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Courtesy of Robyn Regehr
Courtesy of Robyn Regehr

April 30, 2020 | George Johnson

My First Home: Robyn Regehr, Calgary Flames alum

When Robyn Regehr arrived for his first Calgary Flames training camp, projections were naturally guarded, given the extraordinary circumstances.

The key asset that had come over from the Colorado Avalanche in the much-publicized Theoren Fleury swap was, after all, recovering from two broken legs suffered a few months earlier in a car crash near Saskatoon.

The injuries were severe enough that doctors feared his NHL career might be over before it had even begun.

"I'd started skating on my own, and when the Flames heard that they were surprised and just wanted to take a look at me, see how I was progressing,'' said Regehr, a shade over 20 years, and 836 regular-season games as a Flame, later. "Initially, it was only supposed to be for a week or two, and I wound up staying 11 years."

His recovery fast tracked, and he made the team following a brief, five-game stint at the AHL level. The organization installed the 19-year-old defenceman at the International Hotel until Christmas, when they told Regehr to find himself some lodgings.

Initially, he rented a condo on 14th Street N.W., just down the road from SAIT.

"The next year, I bought my first house, close by in West Hillhurst – 1761 Seventh Ave,'' said Regehr. '"An attached infill, just north of Queen Elizabeth School.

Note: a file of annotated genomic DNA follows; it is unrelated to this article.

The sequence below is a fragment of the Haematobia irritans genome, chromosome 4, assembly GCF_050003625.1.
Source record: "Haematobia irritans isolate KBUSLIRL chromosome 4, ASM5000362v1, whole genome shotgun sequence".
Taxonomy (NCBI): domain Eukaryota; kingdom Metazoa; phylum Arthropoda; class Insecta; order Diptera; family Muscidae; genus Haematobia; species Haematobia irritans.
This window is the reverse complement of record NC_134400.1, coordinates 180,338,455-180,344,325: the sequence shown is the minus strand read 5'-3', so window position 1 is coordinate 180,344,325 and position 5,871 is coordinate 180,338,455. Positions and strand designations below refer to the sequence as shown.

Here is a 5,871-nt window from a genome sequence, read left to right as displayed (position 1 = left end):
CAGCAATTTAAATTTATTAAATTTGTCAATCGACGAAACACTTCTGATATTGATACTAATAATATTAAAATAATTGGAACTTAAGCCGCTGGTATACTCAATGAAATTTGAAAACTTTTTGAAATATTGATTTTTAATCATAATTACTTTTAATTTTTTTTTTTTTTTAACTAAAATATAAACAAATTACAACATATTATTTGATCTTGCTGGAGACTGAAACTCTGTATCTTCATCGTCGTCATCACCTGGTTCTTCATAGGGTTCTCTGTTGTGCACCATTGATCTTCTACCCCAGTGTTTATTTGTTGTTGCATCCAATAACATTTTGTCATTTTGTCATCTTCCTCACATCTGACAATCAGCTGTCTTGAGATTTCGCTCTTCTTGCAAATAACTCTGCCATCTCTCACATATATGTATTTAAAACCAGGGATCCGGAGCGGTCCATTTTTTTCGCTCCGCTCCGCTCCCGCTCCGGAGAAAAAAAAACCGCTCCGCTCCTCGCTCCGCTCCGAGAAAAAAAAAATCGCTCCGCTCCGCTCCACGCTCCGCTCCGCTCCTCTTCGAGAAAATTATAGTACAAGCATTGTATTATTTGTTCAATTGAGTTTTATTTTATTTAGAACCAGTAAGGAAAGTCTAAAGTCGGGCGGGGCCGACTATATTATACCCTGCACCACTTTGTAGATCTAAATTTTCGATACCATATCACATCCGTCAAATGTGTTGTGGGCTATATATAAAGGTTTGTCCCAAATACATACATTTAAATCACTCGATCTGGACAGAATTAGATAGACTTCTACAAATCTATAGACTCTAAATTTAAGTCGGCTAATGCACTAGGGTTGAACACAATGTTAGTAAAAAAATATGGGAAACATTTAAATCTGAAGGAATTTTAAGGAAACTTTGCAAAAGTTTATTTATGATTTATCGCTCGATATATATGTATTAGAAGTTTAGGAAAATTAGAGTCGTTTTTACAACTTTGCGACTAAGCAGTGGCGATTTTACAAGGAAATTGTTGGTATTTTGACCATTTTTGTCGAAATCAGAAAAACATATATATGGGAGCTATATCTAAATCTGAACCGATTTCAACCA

"I'm lucky my dad, everyone in our family, was very handy. So, I got a lot of support and a lot of advice in that area."

"What I remember most about that house is my fantastic neighbours, Larry and Maureen Best. Unfortunately, both have passed away now, but they were just amazing, amazing people. Didn't have any kids, but they owned this beautiful dog. We shared one common wall, but they never complained about the noise."

The hockey connection to the housing story is that Regehr purchased the property from goaltender Rick Tabaracci, who the Flames had flipped to the Washington Capitals in exchange for future considerations earlier that offseason.

It was a two-bedroom, two-bathroom layout with an extra room upstairs, which Regehr turned into an office.

"It cost $300,000, which I thought was an exorbitant amount of money. I lived there for, oh man, six or seven years. Great house. At that age, just having something of your own that required care and upkeep was a bit daunting at first, of course," he said.

"I'm lucky my dad, everyone in our family, was very handy. So, I got a lot of support and a lot of advice in that area. The basement was actually unfinished and stayed that way until we went to sell it, on the advice of our REALTOR®."

The setup, Regehr concedes, contained a few personal quirks.

"When you walked in the main room, I put a pool table where the living room should've been, along with a high-top table with chairs and a drink vending machine. Mostly beer, but some pop," he said.

"It stayed that way for quite a while. You walked in and there it was, a pool table in the front room. Well, I was young, right?

"When the house sold, I wound up doing quite well."

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